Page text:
Measures

Participants’ socio-demographics were assessed by standard questions. The Registrar General's social class classification which is based on occupational status was used as a measure of socio-economic status (Office of Population Censuses and Surveys, 1978). Participants were asked to specify the occupation of the head of household, which was scored, 1, professional (e.g., physician), 2, managerial (e.g., director), 3, non-manual/clerical (e.g., secretary), 4, manual (e.g., carpenter), 5, semi-skilled manual, (e.g., bus driver), 6, unskilled manual (e.g., laborer) which was then dichotomized into manual (e.g., carpenter, construction worker)/nonmanual (e.g., physician, teacher), as a measure of socio-economic position.

Sleep Quality

The Pittsburgh Sleep Quality Index (PSQI) (Buysse, Reynolds, Monk, Berman, & Kupfer, 1989) is a 19-item self-report questionnaire that assesses sleep quality and sleep disruption. This index encompasses seven dimensions of sleep: subjective sleep quality, sleep latency, sleep duration, habitual sleep efficiency, sleep disturbances, use of sleeping medications, and daytime dysfunction. Scores on items range from 0 (no difficulty), in a particular dimension, to 3 (severe difficulty). For certain items the 0 (not during the past month) to 3 (three or more times a week) scale captures frequency. By summing component scores, a total sleep quality score is obtained that ranges from 0 (good sleep quality) to 21 (poor sleep quality). The sum of scores of the seven dimensions yields one global score and clinically, been used to distinguish “good sleepers” from “poor sleepers” (Buysse et al., 1989). Further, a global score >5 on the PSQI, resulted in a sensitivity of 98.7 and specificity of 84.4 as a marker for sleep disturbances in insomnia patients versus controls (Backhaus, Junghanns, Broocks, Riemann, & Hohagen, 2002). Thus, this cut-off of >5 of the global PSQI score was also used to distinguish those parents who were “good sleepers” from “poor sleepers.” The total scale has acceptable internal consistency (Cronbach's α =.83) and good test–retest reliability (r =.85) (Buysse et al., 1989). In the present study, Cronbach's α for the total scale was.86.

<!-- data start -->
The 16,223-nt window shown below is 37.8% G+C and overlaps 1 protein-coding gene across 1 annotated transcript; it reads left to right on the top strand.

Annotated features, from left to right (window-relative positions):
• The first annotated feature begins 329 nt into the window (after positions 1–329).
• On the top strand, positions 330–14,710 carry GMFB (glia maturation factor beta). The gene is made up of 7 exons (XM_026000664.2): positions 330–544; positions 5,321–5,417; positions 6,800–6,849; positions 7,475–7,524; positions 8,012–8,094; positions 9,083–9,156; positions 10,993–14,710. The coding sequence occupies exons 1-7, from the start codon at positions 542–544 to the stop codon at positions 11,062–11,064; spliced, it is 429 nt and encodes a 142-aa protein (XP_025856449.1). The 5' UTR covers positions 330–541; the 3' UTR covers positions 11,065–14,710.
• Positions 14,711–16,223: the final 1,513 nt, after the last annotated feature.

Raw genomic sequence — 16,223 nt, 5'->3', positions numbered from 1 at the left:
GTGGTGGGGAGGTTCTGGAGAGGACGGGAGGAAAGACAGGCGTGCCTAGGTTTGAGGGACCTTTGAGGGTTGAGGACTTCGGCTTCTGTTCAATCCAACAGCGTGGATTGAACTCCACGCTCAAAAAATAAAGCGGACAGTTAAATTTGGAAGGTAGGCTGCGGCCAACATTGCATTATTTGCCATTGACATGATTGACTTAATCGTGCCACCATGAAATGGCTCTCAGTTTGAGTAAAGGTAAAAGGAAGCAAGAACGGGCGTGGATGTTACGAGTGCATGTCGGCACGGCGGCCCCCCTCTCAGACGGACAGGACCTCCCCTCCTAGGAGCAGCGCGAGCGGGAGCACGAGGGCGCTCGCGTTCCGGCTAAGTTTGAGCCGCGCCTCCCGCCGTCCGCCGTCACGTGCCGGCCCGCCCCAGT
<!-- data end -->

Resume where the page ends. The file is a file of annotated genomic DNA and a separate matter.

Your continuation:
Parental Stress